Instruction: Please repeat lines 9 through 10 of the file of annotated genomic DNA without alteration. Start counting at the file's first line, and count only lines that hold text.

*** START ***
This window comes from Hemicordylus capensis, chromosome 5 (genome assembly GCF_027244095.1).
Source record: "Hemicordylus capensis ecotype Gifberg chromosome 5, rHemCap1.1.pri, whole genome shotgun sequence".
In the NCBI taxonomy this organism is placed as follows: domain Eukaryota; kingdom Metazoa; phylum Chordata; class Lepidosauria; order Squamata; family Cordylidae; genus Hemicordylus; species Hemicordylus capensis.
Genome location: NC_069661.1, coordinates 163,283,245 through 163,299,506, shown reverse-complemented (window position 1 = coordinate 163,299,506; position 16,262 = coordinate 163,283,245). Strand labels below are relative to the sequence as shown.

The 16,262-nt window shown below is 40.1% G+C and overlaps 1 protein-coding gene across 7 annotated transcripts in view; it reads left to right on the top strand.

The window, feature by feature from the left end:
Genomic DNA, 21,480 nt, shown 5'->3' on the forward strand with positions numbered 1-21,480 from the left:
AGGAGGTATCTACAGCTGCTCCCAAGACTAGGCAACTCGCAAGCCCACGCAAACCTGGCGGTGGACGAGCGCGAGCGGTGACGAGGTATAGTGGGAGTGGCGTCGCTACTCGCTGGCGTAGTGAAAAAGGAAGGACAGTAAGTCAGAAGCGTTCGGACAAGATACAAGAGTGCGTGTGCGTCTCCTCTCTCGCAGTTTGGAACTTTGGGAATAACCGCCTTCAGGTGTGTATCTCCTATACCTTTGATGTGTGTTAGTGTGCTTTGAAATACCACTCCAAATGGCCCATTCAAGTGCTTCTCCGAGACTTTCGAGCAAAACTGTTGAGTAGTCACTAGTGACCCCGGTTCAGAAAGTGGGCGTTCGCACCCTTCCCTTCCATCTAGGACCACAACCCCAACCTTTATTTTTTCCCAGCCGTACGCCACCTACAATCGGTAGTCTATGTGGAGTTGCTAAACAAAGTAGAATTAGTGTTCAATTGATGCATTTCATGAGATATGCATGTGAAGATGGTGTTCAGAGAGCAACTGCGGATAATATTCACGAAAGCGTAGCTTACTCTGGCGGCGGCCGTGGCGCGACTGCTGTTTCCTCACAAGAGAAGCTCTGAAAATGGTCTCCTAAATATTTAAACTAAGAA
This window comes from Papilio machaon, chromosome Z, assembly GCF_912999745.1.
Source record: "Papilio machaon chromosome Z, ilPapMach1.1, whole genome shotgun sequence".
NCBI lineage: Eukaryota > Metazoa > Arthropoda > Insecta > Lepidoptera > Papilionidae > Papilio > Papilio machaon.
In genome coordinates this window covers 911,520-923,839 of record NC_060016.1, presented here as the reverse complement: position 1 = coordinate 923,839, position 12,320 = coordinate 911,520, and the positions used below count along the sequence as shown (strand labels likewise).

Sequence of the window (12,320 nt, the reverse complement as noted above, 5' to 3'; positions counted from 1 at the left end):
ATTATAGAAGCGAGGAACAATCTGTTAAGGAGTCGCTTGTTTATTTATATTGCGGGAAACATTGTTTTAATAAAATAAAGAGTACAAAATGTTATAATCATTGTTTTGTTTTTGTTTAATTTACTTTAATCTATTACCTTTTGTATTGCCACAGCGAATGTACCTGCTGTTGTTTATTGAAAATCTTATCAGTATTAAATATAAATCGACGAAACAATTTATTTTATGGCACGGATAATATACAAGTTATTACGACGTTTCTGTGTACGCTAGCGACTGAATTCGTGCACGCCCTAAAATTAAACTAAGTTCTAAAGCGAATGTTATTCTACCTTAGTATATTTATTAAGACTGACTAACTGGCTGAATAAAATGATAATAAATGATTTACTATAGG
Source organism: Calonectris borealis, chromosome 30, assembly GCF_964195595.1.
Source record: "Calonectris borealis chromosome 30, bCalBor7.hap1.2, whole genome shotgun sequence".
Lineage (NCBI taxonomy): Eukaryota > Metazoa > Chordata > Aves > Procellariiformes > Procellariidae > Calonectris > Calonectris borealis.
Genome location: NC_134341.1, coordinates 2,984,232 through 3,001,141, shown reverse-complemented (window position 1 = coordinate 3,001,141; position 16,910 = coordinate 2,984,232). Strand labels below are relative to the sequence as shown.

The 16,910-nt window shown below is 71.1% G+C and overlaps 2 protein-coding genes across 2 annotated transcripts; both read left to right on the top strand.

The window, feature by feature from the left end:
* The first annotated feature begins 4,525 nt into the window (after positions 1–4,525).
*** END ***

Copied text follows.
This window comes from Papilio machaon, chromosome Z, assembly GCF_912999745.1.
Source record: "Papilio machaon chromosome Z, ilPapMach1.1, whole genome shotgun sequence".